På bloggen her kan du finde anmeldelser af alt fra fantasy, science fiction, kærlighed, chicklit, YA og NA til historiske romaner, krimier, spændingsbøger, og hvad jeg ellers lige falder over, der ser spændende ud. Herudover er der bl.a. Book Hauls og Kommende Udgivelser, samt Månedlige Opsummeringer. Occasional posts/reviews in English.
~ Iben
Bibliotekar, bogblogger & boganmelder


The Will of the Empress by Tamora Pierce

Circle Reforged #1

I've just had something akin to a Tamora Pierce Read-A-Thon. I read the series Circle of Magic which consists of 4 books about 4 young mages age 10-11. Really, the books are also aimed for that age group, but I still greatly enjoy reading them.

Pierce is a master in her field and the characters are and their achievements magical. I can't press enough how much I wish for all youngsters to read these books, they are a big part of what really sparked my joy in reading when I was a kid. This however is a review of the book that comes after those 4 AND the 4 that came after those (The Circle Opens).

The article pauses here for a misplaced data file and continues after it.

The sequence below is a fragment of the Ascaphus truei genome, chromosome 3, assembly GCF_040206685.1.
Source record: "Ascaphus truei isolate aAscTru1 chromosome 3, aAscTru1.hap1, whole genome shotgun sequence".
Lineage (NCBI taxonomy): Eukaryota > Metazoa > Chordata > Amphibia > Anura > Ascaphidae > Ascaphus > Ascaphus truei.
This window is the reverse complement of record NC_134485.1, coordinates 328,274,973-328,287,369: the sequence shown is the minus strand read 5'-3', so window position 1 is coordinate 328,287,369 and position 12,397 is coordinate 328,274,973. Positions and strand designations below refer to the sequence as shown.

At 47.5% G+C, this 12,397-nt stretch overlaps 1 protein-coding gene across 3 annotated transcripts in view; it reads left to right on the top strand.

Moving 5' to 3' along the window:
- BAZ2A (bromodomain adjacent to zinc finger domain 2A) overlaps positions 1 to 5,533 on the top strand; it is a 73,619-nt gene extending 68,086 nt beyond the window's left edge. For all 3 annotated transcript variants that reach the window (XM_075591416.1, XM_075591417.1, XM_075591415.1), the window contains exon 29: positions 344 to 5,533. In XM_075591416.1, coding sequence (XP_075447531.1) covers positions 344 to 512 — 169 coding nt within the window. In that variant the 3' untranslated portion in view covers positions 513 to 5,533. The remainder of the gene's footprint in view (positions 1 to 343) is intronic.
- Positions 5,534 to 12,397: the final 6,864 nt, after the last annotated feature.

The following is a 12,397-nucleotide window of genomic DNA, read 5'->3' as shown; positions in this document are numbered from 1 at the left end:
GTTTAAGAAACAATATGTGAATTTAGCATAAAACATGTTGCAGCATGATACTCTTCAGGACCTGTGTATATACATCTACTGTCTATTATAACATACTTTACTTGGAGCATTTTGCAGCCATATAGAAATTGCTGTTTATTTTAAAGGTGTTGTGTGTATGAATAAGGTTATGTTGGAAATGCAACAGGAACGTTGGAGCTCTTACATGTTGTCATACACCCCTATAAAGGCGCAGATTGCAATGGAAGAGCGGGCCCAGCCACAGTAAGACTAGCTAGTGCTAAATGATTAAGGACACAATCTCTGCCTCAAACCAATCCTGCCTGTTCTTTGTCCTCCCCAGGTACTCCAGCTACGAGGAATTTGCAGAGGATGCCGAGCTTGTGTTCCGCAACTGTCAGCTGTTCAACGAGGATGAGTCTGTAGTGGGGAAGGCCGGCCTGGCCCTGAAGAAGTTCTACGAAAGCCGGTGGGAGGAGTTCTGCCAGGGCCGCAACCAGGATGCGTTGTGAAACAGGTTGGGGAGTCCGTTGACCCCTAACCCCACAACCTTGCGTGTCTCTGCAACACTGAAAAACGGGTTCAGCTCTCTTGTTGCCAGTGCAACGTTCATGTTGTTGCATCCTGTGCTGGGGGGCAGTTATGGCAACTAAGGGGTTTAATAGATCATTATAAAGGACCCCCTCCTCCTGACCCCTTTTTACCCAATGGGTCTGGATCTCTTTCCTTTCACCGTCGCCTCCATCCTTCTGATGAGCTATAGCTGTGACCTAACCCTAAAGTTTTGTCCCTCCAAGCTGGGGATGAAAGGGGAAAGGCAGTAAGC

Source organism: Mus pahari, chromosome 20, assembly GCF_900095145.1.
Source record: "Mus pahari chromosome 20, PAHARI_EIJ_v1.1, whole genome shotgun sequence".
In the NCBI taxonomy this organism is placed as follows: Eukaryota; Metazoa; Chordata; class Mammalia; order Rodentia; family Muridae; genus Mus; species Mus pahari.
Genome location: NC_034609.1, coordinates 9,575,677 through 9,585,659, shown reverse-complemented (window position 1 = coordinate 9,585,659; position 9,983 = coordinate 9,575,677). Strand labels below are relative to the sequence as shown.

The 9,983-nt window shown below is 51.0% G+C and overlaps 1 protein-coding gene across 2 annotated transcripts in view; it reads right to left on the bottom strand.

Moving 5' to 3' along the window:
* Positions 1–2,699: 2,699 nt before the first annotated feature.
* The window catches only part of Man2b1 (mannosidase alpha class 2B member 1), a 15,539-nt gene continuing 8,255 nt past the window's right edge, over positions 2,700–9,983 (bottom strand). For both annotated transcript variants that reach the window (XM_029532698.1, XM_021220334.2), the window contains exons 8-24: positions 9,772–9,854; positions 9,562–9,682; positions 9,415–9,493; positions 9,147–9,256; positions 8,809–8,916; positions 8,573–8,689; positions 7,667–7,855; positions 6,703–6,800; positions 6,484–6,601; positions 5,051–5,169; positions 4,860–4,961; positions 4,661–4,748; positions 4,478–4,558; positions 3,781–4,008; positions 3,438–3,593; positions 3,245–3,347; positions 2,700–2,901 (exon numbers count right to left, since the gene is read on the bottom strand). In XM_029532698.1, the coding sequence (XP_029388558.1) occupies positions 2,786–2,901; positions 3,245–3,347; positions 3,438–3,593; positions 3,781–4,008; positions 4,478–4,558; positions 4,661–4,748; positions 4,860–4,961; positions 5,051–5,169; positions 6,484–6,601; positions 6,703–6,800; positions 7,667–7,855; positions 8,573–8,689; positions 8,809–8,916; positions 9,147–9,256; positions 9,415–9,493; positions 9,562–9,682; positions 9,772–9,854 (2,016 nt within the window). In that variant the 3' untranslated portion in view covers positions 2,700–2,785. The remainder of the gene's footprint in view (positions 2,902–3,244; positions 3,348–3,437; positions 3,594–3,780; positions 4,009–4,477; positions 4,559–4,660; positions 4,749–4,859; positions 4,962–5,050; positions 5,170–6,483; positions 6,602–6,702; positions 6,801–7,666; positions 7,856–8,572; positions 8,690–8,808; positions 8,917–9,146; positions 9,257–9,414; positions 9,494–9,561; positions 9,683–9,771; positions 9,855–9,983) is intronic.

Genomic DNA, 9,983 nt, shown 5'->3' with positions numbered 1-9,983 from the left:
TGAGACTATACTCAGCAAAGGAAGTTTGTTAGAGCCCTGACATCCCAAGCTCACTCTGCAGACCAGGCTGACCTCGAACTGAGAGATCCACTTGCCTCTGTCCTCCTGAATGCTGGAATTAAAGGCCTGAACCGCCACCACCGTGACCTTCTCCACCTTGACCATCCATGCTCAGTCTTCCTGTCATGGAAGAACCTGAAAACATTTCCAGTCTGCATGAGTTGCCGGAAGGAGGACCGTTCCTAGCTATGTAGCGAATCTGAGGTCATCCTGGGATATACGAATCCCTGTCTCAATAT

The four mages of Tamora Pierce's Circle of Magic and The Circle Opens books are together again, but things aren't what they used to be. Daja, Briar, Tris and Sandry have grown up and grown apart since their days together at Winding Circle, and Sandry's especially disappointed with the change. When Sandry's uncle requests that her three old friends accompany her on a visit to Sandry's vast lands within the Empire of Namorn, the young mages discover that they've landed in a trap. Namorn's iron-willed Empress has plans for Sandry and her companions, and she has wily and powerful mages to help her. But so, of course, does Sandry - if only she can get them to work together...